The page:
Looks good so far though I'm wondering if there was that much titles written in gotische fonts on 19th centuries maps Also some borders colors are a bit jarring but it's may be my personnal tastes.
I am doing maps again. I tried a lot of different things in the recent time, but nothing that really made me happy.
Now I am trying a historical style again.
Things still to do / change:
Colours: I have to limit myself to a more subtle palette for the country colours.
Font: I can for Mercator's sake not identify what kind of font was used in the original. Some kind of Didot, but that is all that I could find. The one used here is called "Georgia" and was the closest I had at hand. I have downloaded some kind of free Didot variant, and while the text looks better, the numbers are still not right.
Aging effects: Background texture is slapdash right now. Have to do it better.
Further infos: As I did not want to copy the original map 1 to 1, I used the starter setup of Crusader Kings 2 867 / The Old Gods as a template.... after a lot (heck! All!) of hand-adjusting the CK2 map to this layout.
The original map from the 14th edition of the Brockhaus encyclopedia can be found here (BTW: while I used the original map as a template, all of my map is really drawn by me. )
I'll be back soon... hopefully with some serious update (I have to play CK2 )... and a number of questions.
Last edited by Freodin; 07-07-2013 at 01:25 PM.
Changed the colours to a more suitable setup.... should be better now, I hope.
Changed a number of fonts. I really must start taking notes of my workflow... I don't know if I will ever find the correct setup again.
I also changed the title text to an Antiqua font. I really like the gothic one I used in the first variant, but Max is correct... the colour tables in this type of encyclopedia were all in antiqua, even if the main body of text was set in gothic.
Added more text, city names to be specific.
Added a legend, directly based on the original map and adapted to my setting.
(And I already found a few mistakes. )
Last edited by Freodin; 07-08-2013 at 07:17 PM.
Ooh, nice! I like how it looks.
I'm working on a XIX century map myself and I have to wonder, how do you get those borders to work? I haven't been able to properly recreate that style.
It took me ages to come up with a way that worked for me. These Brockhaus scans have been sitting on my HD forever, and I couldn't find a way to replicate this irregular hatching for the borders (or the sea).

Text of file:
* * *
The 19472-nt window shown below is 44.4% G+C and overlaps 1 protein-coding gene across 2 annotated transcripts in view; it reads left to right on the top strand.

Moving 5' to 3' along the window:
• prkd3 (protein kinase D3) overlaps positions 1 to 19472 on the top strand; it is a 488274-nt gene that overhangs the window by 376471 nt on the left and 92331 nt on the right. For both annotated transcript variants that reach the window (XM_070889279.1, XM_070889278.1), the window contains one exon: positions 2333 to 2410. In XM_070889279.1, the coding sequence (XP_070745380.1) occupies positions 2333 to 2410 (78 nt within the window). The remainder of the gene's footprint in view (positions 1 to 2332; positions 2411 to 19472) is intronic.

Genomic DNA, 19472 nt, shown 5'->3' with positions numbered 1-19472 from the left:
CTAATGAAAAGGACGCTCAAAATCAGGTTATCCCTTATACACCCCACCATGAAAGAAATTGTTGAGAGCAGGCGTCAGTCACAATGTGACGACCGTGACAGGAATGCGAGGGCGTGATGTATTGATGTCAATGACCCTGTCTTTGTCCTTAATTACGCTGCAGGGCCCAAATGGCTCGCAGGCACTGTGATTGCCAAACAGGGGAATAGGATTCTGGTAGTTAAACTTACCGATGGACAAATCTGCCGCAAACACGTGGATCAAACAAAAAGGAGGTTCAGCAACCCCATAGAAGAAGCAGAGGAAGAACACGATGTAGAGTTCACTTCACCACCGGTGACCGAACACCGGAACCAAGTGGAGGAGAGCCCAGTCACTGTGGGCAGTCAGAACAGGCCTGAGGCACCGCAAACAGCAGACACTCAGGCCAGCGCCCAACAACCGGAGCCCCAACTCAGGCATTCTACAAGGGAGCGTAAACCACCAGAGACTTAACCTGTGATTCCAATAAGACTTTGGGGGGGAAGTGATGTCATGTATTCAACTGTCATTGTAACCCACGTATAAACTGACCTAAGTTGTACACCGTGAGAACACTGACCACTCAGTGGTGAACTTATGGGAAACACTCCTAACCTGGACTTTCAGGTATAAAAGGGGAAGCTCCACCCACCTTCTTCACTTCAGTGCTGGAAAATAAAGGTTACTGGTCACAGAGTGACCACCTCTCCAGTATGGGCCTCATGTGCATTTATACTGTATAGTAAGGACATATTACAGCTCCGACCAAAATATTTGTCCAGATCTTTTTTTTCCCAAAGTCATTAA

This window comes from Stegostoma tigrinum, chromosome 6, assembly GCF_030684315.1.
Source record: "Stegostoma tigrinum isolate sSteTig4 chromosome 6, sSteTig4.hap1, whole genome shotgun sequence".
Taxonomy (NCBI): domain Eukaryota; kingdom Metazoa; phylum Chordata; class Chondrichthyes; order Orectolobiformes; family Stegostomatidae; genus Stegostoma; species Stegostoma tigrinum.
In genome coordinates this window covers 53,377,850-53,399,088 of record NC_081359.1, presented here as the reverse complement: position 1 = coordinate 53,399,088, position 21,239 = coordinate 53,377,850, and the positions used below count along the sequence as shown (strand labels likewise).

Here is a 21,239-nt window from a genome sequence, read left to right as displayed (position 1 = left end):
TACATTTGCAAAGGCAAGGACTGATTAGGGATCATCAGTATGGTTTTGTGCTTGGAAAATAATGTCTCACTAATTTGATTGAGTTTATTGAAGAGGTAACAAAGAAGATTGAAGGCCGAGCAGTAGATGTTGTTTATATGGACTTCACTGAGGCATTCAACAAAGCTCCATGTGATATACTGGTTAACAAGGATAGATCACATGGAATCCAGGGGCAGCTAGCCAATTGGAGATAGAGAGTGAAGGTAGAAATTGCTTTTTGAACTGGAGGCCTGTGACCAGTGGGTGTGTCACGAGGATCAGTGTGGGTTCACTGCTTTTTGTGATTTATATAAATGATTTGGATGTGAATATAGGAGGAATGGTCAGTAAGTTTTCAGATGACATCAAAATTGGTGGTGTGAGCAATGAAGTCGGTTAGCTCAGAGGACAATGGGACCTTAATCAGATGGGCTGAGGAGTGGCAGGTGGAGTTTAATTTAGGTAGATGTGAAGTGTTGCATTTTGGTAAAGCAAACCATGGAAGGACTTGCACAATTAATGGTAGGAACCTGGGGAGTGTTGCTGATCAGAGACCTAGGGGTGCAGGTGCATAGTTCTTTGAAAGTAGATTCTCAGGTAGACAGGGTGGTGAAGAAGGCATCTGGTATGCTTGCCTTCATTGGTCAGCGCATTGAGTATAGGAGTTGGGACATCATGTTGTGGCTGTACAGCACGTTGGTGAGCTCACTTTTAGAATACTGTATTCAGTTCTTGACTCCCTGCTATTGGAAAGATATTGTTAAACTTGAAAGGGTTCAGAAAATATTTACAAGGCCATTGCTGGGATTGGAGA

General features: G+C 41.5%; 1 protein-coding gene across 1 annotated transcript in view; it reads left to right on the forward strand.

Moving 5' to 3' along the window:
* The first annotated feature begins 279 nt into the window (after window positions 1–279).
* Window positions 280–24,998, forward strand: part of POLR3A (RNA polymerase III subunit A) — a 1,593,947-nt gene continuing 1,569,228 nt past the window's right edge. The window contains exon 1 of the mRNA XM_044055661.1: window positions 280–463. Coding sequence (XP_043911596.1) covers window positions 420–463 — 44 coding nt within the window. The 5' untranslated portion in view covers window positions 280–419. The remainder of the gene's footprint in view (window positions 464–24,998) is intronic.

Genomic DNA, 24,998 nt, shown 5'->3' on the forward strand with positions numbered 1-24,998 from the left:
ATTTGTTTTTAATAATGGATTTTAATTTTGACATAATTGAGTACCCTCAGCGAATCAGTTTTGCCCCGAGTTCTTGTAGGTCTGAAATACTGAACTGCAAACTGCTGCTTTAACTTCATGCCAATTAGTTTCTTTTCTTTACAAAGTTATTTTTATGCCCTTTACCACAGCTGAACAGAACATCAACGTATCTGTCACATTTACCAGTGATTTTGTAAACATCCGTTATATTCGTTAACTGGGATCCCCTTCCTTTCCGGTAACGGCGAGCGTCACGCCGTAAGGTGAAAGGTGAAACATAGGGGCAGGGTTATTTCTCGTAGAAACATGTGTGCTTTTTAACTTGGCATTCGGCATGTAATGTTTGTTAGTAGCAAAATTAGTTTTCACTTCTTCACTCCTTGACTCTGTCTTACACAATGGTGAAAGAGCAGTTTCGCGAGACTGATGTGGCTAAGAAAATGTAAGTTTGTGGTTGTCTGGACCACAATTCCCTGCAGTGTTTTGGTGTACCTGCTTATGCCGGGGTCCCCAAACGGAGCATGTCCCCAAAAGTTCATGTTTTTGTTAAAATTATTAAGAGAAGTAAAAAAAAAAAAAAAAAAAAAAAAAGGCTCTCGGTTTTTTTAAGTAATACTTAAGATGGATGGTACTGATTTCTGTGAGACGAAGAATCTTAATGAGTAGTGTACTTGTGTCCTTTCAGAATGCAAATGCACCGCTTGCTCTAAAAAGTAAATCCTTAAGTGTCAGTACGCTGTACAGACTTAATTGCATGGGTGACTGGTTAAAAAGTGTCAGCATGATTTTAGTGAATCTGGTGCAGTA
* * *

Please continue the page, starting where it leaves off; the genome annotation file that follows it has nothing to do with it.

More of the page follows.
(Note to all: if someone would present a simpler way than I finally did... don't be shy!)
So this is what I did:
The base texture for the borders is rendered in Blender. Basically it is a striped (wave: band) texture, slightly distorted and modified with some noise, then rendered to the size I needed.
In my current work, I already merged down the outer narrow borders and the inner striped borders, so that I cannot colourize them independently any more. That was really really stupid.
But you always learn something, don't you?
Excellent! I'll try and see if I can get it to work.
Thank you very much for sharing your secrets!
Slowly but steadily the map gets into the shape I want it to.
I still wasn't satisfied with the colour palette in the last version. It looked about alright in the first map, but when I had finished the second one, with more diverse borders, it just didn't work.
Inspiration took a while to get through. How was the original done? What colours did they use? Closer analysis revealed the answer: it is a simple three-colour print. Should have been obvious.
So I decided to replicate this way of printing also. With the three base colours of red, yellow and blue, each in a specific direction of hatching, and just adding up these colours, I arrived at this version.
I also tried several ways to adding little imperfections in the "print", a last comming down to the simplest of all: doing it by hand.
Basically, this should be it. Workflow is set. Methods tried out. Now all that is left to finish this piece is an inspiration of how to layout the other three maps.
Last edited by Freodin; 07-20-2013 at 07:02 AM.
I am still tinkering with this. The current version is about as close to my goal as I can get it... but the methods I use get more and more complicated.
Unnecessarily complicated perhaps... I don't think most people are going to notice some of the small details.
One problem I have run into: you cannot use layergroups as layermaps / alphamaps - at least not in the current version of GIMP. So in order to keep this map non-destructive, I have to include a number of backup layers.
Now I have to come around and write all this stuff down, so that I don't forget how I did it.
What do you think? Would it be worth to invest the time, do it right and make a tutorial from it?
Last edited by Freodin; 02-25-2014 at 08:31 AM.
That's really nice. I'd maybe make the water go slightly darker where it's close to the land, just to provide a bit of extra contrast, but other than that tiny detail it's a gorgeous style. +1 for a tutorial!